GenMyModel + Github + JMerge = (Generating -> Coding)*

Without any doubt, automatic code generation from models is a strong feature allowing to save time and to keep consistency between models and code. One of the feature proposed by GenMyModel is to generate java source code from your model into Github repositories (config is accessible from “Tools->Generate->Generate Configurations…”). Here, we show how GenMyModel generation capabilities can help you during your project development.


runconfig

This way, GenMyModel is considered as a contributor to your java project. And, if it is considered as a contributor, it should act like one, i.e, it should introduce novelty without blowing out your work. To do so, the GenMyModel engine takes advantage of eclipse JMerge technology.

JMerge had been developed for java files merging purpose and is extremely useful when code generation is involved. The code merging is based on annotations placed on top of java basic blocks (class, attributes or methods). These annotations indicate whether the block content is generated and whether it must be re-generated. As example is better than precept, here are two small java codes before their merging.

Input Example

[java title=”MyClass.java (generated)”]
package example;

/**
* @generated
*/
public class MyClass
{
/**
* @generated
*/
public int count;

/**
* @generated
*/
public int getCount() {
return count;
}

/**
* @generated
*/
public void countUpdate(int value) {
this.count += value;
}
}
[/java]

[java title=”MyClass.java (modified)”]
package example;

/**
* @generated
*/
public class MyClass
{
/**
* @generated
*/
private int count;

/**
* @generated NOT
*/
public int getCount() {
return this.count * 2;
}

public String toString() {
return this.count.toString();
}
}
[/java]

The first java class is generated by GenMyModel whereas the second is the result of a previous generation manually modified. The code merged by JMerge is the following:

Merge Result

[java title=”MyClass.java (merge result)”]
package example;

/**
* @generated
*/
public class MyClass
{
/**
* @generated
*/
public int count;

/**
* @generated NOT
*/
public int getCount() {
return this.count * 2;
}

public String toString() {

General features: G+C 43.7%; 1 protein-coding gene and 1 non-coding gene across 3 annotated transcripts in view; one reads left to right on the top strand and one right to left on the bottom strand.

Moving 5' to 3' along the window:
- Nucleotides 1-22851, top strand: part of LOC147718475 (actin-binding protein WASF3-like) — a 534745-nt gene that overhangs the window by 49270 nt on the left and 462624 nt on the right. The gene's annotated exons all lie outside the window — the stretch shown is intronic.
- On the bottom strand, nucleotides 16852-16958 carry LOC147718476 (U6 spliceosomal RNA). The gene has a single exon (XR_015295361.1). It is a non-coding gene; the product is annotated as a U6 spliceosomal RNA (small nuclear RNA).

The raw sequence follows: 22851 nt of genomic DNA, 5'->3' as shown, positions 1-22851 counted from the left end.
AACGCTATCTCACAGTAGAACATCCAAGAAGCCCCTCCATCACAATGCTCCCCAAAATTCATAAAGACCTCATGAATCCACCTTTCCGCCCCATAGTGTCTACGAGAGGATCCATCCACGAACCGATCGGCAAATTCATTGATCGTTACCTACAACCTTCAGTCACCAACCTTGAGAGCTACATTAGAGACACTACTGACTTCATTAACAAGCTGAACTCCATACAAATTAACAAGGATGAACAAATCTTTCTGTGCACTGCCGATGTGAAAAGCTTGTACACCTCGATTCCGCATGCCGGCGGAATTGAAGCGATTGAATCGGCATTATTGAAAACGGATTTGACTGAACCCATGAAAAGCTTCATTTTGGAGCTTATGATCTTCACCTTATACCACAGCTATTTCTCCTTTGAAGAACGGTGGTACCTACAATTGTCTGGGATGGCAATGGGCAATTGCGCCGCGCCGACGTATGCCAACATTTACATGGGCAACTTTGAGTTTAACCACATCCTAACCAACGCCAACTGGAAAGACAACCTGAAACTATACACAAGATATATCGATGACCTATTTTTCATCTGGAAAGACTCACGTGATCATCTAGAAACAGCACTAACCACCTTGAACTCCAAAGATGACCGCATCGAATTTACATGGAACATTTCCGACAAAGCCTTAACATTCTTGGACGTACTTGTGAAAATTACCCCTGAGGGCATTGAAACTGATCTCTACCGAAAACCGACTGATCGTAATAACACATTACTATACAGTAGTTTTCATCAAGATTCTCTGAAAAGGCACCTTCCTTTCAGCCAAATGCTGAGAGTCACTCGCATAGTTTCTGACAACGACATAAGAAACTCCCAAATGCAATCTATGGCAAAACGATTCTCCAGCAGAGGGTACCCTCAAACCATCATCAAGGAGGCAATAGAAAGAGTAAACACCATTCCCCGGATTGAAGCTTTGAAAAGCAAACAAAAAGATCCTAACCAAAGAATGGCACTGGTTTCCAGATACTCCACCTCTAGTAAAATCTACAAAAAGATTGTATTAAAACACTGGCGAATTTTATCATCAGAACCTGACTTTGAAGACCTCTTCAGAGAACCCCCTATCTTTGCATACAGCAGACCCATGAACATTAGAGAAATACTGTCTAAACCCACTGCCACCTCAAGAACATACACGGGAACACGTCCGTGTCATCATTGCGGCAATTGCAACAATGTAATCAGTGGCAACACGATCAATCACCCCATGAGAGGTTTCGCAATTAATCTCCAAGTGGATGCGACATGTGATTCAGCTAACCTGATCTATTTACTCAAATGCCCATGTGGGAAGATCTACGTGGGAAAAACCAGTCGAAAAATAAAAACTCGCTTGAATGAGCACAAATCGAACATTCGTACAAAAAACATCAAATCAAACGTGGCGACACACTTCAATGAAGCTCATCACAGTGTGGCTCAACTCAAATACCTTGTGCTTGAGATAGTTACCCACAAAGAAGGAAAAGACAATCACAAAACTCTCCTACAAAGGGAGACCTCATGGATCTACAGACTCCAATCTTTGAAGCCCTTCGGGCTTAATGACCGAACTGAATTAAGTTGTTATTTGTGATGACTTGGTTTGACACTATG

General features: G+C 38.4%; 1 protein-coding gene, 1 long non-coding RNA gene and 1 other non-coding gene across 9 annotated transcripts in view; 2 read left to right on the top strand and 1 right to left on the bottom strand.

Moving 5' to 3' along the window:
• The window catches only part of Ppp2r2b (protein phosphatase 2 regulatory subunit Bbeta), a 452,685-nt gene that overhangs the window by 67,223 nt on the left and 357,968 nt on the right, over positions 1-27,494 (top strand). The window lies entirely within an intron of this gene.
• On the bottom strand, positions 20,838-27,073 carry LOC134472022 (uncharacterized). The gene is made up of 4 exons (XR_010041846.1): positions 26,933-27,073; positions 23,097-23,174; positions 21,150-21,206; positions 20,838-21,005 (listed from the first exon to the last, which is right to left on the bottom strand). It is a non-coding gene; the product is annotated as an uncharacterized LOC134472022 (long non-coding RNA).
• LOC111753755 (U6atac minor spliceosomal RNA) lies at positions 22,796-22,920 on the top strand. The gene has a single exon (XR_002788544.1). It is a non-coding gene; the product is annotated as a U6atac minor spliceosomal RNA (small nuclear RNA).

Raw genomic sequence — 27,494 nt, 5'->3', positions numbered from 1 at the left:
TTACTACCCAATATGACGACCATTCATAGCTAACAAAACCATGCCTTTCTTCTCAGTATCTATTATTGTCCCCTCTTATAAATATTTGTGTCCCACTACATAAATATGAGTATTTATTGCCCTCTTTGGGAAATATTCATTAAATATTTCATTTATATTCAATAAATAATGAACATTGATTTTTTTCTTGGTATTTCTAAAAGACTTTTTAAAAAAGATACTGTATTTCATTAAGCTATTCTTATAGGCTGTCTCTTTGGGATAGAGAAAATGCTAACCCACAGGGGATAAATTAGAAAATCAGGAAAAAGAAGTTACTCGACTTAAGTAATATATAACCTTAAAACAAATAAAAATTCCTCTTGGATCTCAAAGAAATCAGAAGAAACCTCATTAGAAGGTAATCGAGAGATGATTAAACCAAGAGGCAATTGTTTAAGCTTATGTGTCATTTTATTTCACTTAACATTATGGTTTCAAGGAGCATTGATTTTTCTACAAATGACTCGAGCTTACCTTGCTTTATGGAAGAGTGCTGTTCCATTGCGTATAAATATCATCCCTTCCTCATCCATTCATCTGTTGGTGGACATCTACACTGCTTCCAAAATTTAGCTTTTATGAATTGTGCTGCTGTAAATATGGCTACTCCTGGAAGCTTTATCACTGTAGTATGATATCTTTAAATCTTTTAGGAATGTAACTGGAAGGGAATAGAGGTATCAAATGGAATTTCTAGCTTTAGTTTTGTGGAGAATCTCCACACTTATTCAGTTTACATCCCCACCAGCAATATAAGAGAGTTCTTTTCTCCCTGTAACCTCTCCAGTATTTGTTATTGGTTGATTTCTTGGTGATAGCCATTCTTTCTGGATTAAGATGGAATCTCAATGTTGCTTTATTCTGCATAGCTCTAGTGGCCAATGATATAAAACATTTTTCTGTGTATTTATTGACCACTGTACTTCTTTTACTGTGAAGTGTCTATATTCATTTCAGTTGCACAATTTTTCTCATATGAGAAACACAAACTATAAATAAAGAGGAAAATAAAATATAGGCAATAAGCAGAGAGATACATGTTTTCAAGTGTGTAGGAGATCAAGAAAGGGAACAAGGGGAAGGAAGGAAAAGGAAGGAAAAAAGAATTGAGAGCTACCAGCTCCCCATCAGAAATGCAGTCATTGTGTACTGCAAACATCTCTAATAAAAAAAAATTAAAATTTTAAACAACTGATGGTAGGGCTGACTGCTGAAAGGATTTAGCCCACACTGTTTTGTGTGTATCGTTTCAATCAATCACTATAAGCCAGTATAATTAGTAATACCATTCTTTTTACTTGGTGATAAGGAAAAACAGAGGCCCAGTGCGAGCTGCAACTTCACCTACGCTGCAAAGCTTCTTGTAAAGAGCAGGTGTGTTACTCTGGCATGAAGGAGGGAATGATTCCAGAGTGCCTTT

return this.count.toString();
}

/**
* @generated
*/
public void countUpdate(int value) {
this.count += value;
}
}
[/java]

What Happened?

Here, we can have a good overview of JMerge behavior. New annotated blocks generated from the model are simply inserted into the class (e.g., the “countUpdate” method). The content of annotated blocks already existing in the modified class with the exact same annotation are replaced by the generated content (e.g., the “count” attribute, the private visibility had been replaced by the public one). However, the content of blocks annotated by “@generated NOT” are let unchanged (e.g., the “getCount” method). Finally the non annotated methods are preserved by the merge. JMerge is really flexible and allows you to easily code without the fear of losing work.

Coding using both git and JMerge enables you to update your model and to use the following development schema:

1. Model your project
2. Generate Java code to your Github repository
3. Fill the blanks and code
4. Update your model
5. Re-generate Java code to your Github repository
6. … etc, loop over 4 and 5 until your project is done
So, GenMyModel + Github + JMerge = (Generating -> Coding)*

Working with git and JMerge, GenMyModel enables a powerful and flexible way of incrementally coding using models in the cloud. As some of you probably know, JMerge is currently designed to work into an eclipse context. In next article, I will explain how JMerge could be launched outside eclipse and give a small call example.

If you want to learn more about JMerge annotations used by GenMyModel, take a look at this little guide.

Love,

me
Vince
Tweet about this on TwitterShare on FacebookShare on Google+Share on LinkedIn

About the author

vince Team

Music, cards and beer lover...

Also PhD in Computer Science specialized in software modeling, code generation and model driven development. Interest/work in code generation, reverse engineering techniques, interpretation and compilation.